Everything old is new again. Flat-panel-based digital radiography is seeing a resurgence, fueled by the drive to back-to-basics, core technologies in this ultra-tight economic and reimbursement climate. The need to drive greater productivity and throughput for radiology’s workhorse has never been greater.
If you walked the halls of the RSNA 2008 meeting, you saw the crowds gathered around DR offerings. In particular, new wireless, flat-panel DR detectors bring untethered convenience to digital throughput. Convenience, flexibility, faster exams and affordability are compelling—even in a conservative spending atmosphere. Some of the panels for fixed or mobile use are available now, while others will roll out this year.
Upgrading the enormous installed base of analog radiographic units is now easier and more economical, as is installing a new DR system. Facilities that invested in the first wave of flat-panel systems are taking a closer look at next-generation technology. Across the board, DR systems, both single detector and multi-detector, feature increased automation in patient position and image processing, including automatic collimation, automatic tracking and organ-specific programming that aim to streamline imaging and help techs complete studies in less time, with fewer retakes.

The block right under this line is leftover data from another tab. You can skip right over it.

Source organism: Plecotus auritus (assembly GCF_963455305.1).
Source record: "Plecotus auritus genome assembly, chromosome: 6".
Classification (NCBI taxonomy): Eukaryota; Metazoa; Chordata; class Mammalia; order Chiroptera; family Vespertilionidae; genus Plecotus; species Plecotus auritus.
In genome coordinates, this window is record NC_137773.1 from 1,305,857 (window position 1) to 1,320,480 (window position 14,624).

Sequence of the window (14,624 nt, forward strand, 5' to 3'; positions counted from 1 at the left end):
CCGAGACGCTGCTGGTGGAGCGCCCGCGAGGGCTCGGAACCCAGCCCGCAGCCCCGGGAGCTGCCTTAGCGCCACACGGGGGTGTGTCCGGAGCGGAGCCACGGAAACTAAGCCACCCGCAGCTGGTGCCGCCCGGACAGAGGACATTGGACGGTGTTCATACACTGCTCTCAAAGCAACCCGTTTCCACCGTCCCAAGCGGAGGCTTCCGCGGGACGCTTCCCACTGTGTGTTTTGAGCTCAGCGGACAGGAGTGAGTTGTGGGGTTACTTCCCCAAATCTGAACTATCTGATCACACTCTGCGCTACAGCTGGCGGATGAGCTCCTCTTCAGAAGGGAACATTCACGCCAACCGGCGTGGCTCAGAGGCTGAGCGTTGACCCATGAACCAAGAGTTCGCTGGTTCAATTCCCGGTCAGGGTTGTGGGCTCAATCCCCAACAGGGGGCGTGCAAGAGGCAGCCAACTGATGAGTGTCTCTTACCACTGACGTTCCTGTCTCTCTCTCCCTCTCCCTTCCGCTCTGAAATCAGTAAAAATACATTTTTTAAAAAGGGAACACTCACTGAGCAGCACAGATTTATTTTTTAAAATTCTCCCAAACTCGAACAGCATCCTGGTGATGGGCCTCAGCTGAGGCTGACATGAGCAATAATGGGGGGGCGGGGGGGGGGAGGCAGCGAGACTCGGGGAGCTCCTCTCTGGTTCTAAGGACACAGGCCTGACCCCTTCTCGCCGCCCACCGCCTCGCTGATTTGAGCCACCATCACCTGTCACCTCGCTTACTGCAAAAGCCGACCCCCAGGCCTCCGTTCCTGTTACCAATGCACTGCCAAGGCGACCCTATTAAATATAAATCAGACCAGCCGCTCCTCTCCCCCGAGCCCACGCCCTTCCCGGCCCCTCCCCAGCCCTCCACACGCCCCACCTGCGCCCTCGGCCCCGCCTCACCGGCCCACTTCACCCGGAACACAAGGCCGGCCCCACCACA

Like we’ve seen the price of flat-screen TVs drop recently, radiology departments and groups are at the right place at the right time to go digital with DR. Radiology shouldn’t be suffering anticipointment—the merging of anticipation and disappointment. In the computing world, the term is used to describe people eagerly anticipating the price drop on technology products to make them affordable, but at the same time being disappointed knowing a better product is on the horizon. The next-generation of DR is here.
In the bigger healthcare picture in the U.S., we’ll all be watching as President-elect Barack Obama is inaugurated this month. Forecasts of his economic stimulus package project health IT will be a priority to stimulating our economy as well as cutting red tape, preventing medical errors and savings billions of dollars each year. I hope someday we look back at 2009 as the turning point for health IT when the U.S. initiated a 21st century health infrastructure built on harmonized standards for interoperability. Modernization of health records goes far beyond the number of hospitals and physician practices that adopt IT systems. Health IT is a tool to improve clinical outcomes, grow and proliferate best practices and enable personalized medicine—where we all benefit from the knowledge derived from the aggregated information that healthcare data holds. It begins with a plan and is built one facility at a time.